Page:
As shown, the number of hypertensive subjects among exposed individuals younger than 45 was significantly higher than that in the unexposed group. Conversely, most of the hypertensive subjects in the unexposed group were older than 45 (Chi-square test, p=0.008, relative risk 2.44). After adjusting for age, using Mantel-Haenszel test of association (Table 7), the positive relationship between noise exposure and hypertension was still significant (χ2MH=4.39, p=0.04).

 

 

Discussion

 

There should be very few, if any, socioeconomic and demographic differences between exposed and referent subjects as they were from the same industry with almost identical level of education, sex, ethnic background, age, weight, height and length of employment.

Additionally, both groups were similar as far as the number of smokers was concerned; they were non-alcoholic and no excessive intake of dietary sodium was recorded for them. Therefore, as there were no significant differences in the major confounding variables of age, sex, weight, cigarette smoking and other socioeconomic and ethnic factors, an increased prevalence of hearing impairment and symptoms such as vertigo and tinnitus as well as hypertension among exposed subjects are likely to be the direct result of, and may well be explained by, exposure to noise.

Given the intensity of noise and length of exposure, the prevalence of hearing loss has been reported to be 16 to 73% among noise-exposed population.18-27 Consistent with these reports, in our study, the prevalence of occupational noise-induced hearing loss among the exposed subjects was found to be 38.5%.

The prevalence of hypertension among subjects exposed to noise was significantly higher than that among unexposed employees. In fact, it was found that the risk of contracting hypertension in noise-exposed individuals was 1.6 folds higher when compared to their unexposed counterparts (Table 5).

The data presented in Table 6 demonstrate that age is unlikely to be a contributing factor in the increased prevalence of hypertension observed in the exposed individuals. In fact, if age had a part in this phenomenon, one would expect that a majority of hypertensive subjects to be very old or at least older than their unexposed counterparts. However, this was not found to be the case and the opposite was true. Table 6 shows that most (67.8%) of the noise exposed hypertensive subjects were younger than 45 years. In contrast, most of (72%) the unexposed hypertensive individuals were older than 45 years. This implies that among the exposed group noise is likely to be causally linked with hypertension. Conversely, in the unexposed group, hypertension is probably age related. While being consistent with a previous study by Fogari R, et al,28 this finding is further supported by the data presented in Table 7, showing that after adjusting for age, using Mantel-Haenszel test of association, the positive relationship between noise exposure and hypertension was still significant (χ2MH=4.39, p=0.04).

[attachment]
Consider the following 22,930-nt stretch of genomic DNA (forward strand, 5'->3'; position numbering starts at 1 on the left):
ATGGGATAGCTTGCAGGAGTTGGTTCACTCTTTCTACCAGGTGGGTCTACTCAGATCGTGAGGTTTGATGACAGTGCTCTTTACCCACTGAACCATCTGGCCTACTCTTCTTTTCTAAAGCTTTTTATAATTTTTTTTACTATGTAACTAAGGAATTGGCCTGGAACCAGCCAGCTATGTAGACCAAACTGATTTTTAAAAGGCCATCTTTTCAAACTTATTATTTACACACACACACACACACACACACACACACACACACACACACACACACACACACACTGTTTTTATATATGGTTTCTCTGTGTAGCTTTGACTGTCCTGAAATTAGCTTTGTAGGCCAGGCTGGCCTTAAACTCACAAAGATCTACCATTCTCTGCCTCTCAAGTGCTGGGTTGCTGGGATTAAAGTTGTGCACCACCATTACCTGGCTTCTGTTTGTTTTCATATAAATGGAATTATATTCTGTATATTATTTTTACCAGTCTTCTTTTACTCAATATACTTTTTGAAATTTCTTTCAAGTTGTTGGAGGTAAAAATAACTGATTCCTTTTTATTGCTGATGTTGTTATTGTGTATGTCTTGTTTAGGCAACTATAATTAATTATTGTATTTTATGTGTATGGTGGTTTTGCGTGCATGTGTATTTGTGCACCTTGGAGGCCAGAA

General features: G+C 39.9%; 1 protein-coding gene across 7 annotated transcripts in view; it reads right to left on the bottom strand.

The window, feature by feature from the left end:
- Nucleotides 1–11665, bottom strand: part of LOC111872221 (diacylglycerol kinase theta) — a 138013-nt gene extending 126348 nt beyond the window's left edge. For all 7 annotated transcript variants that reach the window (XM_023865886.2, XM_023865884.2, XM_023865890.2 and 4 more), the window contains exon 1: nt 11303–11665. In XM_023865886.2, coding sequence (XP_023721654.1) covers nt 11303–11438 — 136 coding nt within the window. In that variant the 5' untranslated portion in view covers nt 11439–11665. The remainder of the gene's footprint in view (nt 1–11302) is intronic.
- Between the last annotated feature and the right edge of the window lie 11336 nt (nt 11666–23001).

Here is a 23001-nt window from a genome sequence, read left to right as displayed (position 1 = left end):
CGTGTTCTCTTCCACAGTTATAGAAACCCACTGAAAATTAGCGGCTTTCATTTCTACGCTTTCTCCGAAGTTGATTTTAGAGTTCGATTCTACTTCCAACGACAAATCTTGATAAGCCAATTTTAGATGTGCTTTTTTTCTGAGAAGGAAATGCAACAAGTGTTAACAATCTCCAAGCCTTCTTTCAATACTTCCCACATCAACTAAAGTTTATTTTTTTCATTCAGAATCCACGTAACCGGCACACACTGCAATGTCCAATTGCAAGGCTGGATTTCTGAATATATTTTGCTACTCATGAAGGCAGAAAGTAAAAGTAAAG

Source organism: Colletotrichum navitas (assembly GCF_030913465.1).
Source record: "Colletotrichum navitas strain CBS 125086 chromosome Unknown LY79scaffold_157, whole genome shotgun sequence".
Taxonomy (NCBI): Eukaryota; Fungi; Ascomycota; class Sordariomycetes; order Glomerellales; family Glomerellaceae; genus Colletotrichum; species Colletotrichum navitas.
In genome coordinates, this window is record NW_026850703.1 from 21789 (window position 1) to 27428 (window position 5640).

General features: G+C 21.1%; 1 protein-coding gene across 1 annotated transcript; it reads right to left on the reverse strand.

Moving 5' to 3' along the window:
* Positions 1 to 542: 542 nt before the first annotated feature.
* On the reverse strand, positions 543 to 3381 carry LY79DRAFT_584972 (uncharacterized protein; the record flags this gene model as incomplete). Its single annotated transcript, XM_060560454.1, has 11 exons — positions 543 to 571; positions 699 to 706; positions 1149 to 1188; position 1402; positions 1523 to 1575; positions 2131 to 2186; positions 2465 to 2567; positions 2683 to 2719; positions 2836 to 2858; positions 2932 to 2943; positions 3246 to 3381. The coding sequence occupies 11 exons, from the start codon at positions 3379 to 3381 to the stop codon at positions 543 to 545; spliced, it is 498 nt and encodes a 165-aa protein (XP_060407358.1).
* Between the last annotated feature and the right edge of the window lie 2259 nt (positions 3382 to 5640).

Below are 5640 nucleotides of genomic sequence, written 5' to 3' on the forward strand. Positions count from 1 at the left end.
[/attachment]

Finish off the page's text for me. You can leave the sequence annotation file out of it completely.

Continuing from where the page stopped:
Similarly, dietary sodium intake is also unlikely to play a part in the significantly increased prevalence of hypertensive subjects among the exposed employees. Three lines of evidence support this proposition.

First, sodium intake of a majority of (92.1%) the exposed individuals was either low or in the normal range. Second, only a small proportion (7.9%) of the exposed population claimed to have excessive (high dietary) intake of sodium and this was not significantly different from the corresponding value, 6.4%, in the unexposed population.

Third, if sodium had a part in hypertension, its effect would be expected to be observed in the referent subjects because the number of the exposed individuals using low sodium diet was significantly higher (51 vs. 18) than that of their unexposed counterparts (Chi-square test, p<0.0001). Likewise, the data presented in Tables 1 and 2 indicate that weight and cigarette smoking could be ruled out as confounding variables in the observed association between noise exposure and hypertension.

The exact mechanism(s) by which noise induces hypertension is not clear. However, in some studies higher levels of circulating catecholamines and higher urinary excretion of these vasoconstrictors during working hours have been shown in 60 subjects exposed to noise ≥90 dB as compared to 60 control subjects. This has been implicated as the biological pathway by which noise may exert its effect on blood pressure.12 While this appears to be a plausible explanation, it can only demonstrate the acute effects of noise.11

The findings of this study collectively indicate that exposure to high levels of noise significantly increases the prevalence of hearing impairment (sensorineural hearing loss). Additionally, symptoms such as tinnitus, vertigo, sleep and speech perception disturbances and difficulty in recognition of the words and voices are associated with hearing loss and are much more prevalent among noise exposed subjects than in their unexposed counterparts.

Similarly, long term exposure to noise might be considered as a risk factor of arterial hypertension, although additional studies with larger sample sizes and more sufficient follow up on employed populations exposed to more intense noise are clearly required to conclusively demonstrate the presence or lack of a causal relationship between noise exposure and hypertension.



Acknowledgement

 

Funding through Shiraz University of Medical Sciences, Vice Chancellor for Research Affairs, Contract no. 82-1770 partially supported this investigation. Authors also wish to sincerely thank Mr. Nasihatkon for his invaluable technical assistance in this research project.

 

Conflict of interest: None declared.